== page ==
I had A business account in the Isle of Man. I am happy to say it was the worst business relationship I've ever had. I kept it open for a year only for the curiosity of watching things go wrong. That was the banking bonus.
Which bank is it? I'm not sure anything would be gained by naming it. They might even put in a 10-point improvement strategy and deny its customers the ongoing pleasure of a City farce. Suffice it to say it's a high street bank belonging to one of the larger banks that went so bust. They've had billions of tax payers' money. It would be amazing if they don't go bust again.
Where to start? The outgoing message on the telephone of my "relationship manager". This was to let customers know he wasn't at his desk but if we were to leave our number he would revert shortly. "Revert" means "get back to you". His message ended. But then he had neglected to press the right button in the right way and so left a full minute of ambient office noise before the beep. I told him about this but he didn't fix it for months. I never rang him again.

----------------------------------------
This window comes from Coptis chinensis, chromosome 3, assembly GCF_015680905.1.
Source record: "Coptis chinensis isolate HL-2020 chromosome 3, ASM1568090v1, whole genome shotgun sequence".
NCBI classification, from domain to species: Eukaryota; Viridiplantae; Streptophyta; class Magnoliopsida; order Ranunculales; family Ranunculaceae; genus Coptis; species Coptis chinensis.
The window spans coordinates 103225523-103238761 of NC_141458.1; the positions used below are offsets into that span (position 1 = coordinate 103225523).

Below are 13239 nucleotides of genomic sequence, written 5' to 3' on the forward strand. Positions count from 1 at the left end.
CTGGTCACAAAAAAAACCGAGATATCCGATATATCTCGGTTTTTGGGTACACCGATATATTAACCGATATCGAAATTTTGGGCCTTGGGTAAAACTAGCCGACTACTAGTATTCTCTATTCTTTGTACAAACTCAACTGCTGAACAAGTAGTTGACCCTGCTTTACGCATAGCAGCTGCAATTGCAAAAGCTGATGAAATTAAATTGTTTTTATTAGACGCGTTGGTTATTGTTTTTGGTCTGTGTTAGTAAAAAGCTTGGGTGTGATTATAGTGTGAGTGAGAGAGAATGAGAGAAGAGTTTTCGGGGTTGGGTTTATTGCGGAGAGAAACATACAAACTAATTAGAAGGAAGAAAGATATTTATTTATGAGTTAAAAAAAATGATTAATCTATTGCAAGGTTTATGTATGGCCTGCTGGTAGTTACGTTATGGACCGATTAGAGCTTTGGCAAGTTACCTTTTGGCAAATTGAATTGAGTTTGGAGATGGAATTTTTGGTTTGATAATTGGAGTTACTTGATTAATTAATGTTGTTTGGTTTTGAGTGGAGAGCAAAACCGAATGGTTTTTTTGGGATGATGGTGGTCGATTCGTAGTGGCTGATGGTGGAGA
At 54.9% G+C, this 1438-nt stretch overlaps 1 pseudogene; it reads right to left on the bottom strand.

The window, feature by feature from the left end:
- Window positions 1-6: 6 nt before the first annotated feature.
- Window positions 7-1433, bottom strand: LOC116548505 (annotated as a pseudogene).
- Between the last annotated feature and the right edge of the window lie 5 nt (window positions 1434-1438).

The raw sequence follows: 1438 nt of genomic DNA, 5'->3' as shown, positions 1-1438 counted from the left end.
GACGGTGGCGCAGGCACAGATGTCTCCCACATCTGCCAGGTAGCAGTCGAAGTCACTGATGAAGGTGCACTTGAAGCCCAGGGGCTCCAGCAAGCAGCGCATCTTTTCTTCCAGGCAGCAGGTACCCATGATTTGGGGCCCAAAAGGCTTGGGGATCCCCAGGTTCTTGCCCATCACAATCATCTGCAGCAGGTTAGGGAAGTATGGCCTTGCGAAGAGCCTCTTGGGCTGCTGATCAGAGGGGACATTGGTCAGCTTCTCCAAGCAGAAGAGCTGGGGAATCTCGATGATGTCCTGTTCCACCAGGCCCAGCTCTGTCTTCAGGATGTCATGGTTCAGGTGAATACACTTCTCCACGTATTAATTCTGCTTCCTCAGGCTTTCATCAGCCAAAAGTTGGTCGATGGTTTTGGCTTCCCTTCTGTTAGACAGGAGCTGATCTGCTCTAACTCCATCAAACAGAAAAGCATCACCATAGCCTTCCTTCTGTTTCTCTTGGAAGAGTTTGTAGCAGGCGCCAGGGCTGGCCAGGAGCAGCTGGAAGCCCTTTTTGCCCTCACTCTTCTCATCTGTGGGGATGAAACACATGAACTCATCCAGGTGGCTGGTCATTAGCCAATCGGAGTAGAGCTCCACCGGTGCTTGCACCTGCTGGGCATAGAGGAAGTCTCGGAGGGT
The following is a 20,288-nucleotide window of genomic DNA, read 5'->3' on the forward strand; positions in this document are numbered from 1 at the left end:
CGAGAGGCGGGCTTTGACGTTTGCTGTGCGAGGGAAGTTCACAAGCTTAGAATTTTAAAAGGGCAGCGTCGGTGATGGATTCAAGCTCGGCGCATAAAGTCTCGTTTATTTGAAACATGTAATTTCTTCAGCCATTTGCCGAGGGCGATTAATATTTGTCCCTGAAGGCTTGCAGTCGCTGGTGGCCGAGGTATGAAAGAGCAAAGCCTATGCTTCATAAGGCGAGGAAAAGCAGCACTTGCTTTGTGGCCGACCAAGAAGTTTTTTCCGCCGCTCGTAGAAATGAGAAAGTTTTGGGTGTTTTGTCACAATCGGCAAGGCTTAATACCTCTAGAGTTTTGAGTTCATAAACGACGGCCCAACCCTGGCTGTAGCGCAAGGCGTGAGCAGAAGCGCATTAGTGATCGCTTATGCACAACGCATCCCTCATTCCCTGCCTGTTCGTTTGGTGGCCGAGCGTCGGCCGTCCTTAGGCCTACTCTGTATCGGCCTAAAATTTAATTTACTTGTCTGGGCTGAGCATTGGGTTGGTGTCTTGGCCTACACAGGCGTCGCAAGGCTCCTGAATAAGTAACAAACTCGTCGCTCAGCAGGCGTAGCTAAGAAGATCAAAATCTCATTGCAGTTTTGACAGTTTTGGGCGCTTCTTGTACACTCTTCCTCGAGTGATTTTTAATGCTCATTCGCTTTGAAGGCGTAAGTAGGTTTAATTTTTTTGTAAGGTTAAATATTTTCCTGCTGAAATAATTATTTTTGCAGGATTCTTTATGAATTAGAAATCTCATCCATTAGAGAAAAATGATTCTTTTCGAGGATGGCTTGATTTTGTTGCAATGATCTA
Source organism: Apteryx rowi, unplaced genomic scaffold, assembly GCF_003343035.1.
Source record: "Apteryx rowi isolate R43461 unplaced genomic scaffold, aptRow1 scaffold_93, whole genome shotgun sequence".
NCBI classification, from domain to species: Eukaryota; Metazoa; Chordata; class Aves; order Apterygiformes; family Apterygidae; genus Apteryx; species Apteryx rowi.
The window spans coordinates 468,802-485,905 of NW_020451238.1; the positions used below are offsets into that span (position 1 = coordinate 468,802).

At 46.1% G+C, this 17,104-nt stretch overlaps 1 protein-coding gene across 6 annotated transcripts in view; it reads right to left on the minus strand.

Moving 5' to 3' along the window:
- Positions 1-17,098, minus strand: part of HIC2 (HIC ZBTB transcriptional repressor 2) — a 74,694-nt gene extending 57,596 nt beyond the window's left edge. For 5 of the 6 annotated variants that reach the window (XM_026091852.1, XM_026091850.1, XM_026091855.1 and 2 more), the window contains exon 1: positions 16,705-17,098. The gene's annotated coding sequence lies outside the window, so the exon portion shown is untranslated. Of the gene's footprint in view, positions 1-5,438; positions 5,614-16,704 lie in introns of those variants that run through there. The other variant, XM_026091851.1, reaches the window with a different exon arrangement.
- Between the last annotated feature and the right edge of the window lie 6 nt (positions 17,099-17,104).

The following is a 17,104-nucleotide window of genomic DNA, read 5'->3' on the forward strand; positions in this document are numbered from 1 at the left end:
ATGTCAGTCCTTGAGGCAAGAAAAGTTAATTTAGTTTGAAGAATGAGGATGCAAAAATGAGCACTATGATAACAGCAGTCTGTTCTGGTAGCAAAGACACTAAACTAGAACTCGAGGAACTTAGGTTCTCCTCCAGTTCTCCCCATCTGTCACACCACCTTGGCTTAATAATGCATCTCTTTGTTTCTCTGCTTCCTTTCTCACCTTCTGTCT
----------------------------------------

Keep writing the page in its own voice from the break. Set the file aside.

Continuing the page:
How about money handling? Obviously there was no question of giving an overdraft. But sending money around the world would be a speciality of an offshore branch?
They said the account number was wrong for a transfer I was asking for and asked me to check it. And actually, they were right, the account number had changed. But they sent the money anyway. And then sent another transfer for the full amount to the right account. And then they couldn't get the first lot back.
Maybe it would be better if I did these transfers myself through internet banking? They did offer that and offered to talk me through it. Quite a way into the tutorial we realised that I was working on a Mac. Their internet banking didn't work on Macs. You had to have Windows.
But then, couldn't I just organise these important transfers over the phone like everyone else did. No, that wasn't a service they offered. Security, you see. By email? Yes, the internet did reach that part of the Isle of Man. But they couldn't use it for transfers. They wanted to see my signature. Post was the ideal thing for transfers. Sending them a letter through the post, like it was 1865.
They did actually have a system for faxes as well. But they needed additional security. So they posted me a sheet of A4 with a hundred or so random numbers on it. Each request for a transfer had to have the next number on the sheet heading the fax. This was matched with a master list back at head office. It was a cipher technique favoured by the Borgias.
But this, my favourite exchange of all.
"Who's calling please?"
"My name is Carr."
"Yes, Carr, I'll put you through."
I miss them, actually. They turned my ideology upsidedown, those private, competitive, capitalist bankers – they made the NHS look like a profit driven, dot-com, private equity start-up.Reuse content